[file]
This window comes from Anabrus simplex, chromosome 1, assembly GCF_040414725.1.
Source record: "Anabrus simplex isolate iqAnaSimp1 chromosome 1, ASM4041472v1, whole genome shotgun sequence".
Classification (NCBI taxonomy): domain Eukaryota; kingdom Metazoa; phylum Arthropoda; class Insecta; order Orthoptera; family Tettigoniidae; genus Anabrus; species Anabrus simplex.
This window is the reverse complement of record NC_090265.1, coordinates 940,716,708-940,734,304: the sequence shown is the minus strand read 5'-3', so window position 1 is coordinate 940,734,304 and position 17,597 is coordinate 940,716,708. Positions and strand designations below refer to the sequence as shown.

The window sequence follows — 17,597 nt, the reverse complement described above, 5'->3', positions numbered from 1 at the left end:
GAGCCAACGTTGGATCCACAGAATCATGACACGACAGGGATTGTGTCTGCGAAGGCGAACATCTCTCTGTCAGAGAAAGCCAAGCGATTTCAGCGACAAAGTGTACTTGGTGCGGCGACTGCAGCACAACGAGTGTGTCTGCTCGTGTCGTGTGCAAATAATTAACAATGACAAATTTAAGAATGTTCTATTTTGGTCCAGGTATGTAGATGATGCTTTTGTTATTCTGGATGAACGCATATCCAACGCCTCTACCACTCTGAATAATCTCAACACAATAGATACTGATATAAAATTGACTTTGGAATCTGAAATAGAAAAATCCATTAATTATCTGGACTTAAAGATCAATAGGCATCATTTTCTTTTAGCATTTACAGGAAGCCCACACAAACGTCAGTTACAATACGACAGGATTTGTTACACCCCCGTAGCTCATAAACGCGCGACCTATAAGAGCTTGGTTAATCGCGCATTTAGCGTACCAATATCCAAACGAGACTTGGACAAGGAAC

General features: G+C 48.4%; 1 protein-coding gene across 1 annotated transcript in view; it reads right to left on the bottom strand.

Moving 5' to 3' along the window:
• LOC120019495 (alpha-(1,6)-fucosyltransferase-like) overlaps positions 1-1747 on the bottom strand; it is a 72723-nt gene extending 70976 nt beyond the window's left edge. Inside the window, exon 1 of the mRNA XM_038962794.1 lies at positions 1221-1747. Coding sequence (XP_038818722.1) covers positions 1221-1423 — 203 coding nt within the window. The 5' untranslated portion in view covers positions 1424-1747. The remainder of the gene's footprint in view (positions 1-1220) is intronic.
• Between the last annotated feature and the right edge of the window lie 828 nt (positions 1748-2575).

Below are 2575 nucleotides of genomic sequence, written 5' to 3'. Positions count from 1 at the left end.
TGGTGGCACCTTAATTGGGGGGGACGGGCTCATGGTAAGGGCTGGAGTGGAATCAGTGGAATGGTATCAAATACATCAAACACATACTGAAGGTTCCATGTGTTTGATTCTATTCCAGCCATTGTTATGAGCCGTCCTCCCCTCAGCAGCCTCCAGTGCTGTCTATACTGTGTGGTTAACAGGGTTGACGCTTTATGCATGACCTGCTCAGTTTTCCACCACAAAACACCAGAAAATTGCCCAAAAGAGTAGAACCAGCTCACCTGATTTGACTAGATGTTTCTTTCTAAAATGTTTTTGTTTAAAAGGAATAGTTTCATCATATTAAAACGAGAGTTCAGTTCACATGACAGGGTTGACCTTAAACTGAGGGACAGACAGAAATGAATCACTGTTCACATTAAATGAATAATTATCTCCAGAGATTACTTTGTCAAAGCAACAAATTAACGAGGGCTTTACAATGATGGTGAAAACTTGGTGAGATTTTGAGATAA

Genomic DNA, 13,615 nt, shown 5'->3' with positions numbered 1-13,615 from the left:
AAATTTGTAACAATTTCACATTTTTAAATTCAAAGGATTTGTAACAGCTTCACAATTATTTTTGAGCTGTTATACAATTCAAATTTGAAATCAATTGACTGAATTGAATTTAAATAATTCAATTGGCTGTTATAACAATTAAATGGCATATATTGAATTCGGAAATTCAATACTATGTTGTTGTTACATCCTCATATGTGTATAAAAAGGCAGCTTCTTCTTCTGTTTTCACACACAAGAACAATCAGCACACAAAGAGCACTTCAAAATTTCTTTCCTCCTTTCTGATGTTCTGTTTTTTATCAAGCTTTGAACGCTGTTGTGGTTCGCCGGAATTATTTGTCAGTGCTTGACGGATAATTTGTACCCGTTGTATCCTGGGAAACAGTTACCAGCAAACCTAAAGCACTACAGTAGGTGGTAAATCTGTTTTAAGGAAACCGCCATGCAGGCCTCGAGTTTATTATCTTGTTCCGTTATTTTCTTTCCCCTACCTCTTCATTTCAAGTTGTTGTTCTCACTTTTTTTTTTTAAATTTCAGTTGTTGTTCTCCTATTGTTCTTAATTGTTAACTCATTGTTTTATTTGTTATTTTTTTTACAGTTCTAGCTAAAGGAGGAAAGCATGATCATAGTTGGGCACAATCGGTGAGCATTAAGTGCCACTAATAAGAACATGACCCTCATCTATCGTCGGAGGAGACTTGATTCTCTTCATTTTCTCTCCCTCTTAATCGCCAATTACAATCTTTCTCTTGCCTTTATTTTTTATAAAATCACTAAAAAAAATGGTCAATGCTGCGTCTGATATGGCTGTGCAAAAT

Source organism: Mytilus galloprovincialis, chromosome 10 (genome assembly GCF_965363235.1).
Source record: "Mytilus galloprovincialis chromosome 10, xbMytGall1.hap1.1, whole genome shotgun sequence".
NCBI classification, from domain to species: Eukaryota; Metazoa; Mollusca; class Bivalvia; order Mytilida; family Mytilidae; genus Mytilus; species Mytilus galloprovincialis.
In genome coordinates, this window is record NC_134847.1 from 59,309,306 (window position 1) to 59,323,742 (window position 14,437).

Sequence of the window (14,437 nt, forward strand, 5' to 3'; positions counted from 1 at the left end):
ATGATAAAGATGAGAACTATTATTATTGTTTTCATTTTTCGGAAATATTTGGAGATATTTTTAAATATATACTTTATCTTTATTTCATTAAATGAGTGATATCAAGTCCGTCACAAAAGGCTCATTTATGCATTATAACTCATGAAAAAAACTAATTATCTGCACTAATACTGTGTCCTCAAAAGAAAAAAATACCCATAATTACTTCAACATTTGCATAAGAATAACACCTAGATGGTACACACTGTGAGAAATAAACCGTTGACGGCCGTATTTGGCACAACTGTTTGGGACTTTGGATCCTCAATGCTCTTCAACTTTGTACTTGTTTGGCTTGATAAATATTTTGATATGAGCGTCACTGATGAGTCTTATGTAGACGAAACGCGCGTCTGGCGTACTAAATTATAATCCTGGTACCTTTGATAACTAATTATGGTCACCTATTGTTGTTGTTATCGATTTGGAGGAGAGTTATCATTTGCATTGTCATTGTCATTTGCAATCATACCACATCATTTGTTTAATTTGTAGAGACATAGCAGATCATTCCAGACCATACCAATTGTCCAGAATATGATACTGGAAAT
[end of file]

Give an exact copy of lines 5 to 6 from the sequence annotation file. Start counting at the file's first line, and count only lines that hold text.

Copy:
The window sequence follows — 17,597 nt, the reverse complement described above, 5'->3', positions numbered from 1 at the left end:
GAGCCAACGTTGGATCCACAGAATCATGACACGACAGGGATTGTGTCTGCGAAGGCGAACATCTCTCTGTCAGAGAAAGCCAAGCGATTTCAGCGACAAAGTGTACTTGGTGCGGCGACTGCAGCACAACGAGTGTGTCTGCTCGTGTCGTGTGCAAATAATTAACAATGACAAATTTAAGAATGTTCTATTTTGGTCCAGGTATGTAGATGATGCTTTTGTTATTCTGGATGAACGCATATCCAACGCCTCTACCACTCTGAATAATCTCAACACAATAGATACTGATATAAAATTGACTTTGGAATCTGAAATAGAAAAATCCATTAATTATCTGGACTTAAAGATCAATAGGCATCATTTTCTTTTAGCATTTACAGGAAGCCCACACAAACGTCAGTTACAATACGACAGGATTTGTTACACCCCCGTAGCTCATAAACGCGCGACCTATAAGAGCTTGGTTAATCGCGCATTTAGCGTACCAATATCCAAACGAGACTTGGACAAGGAAC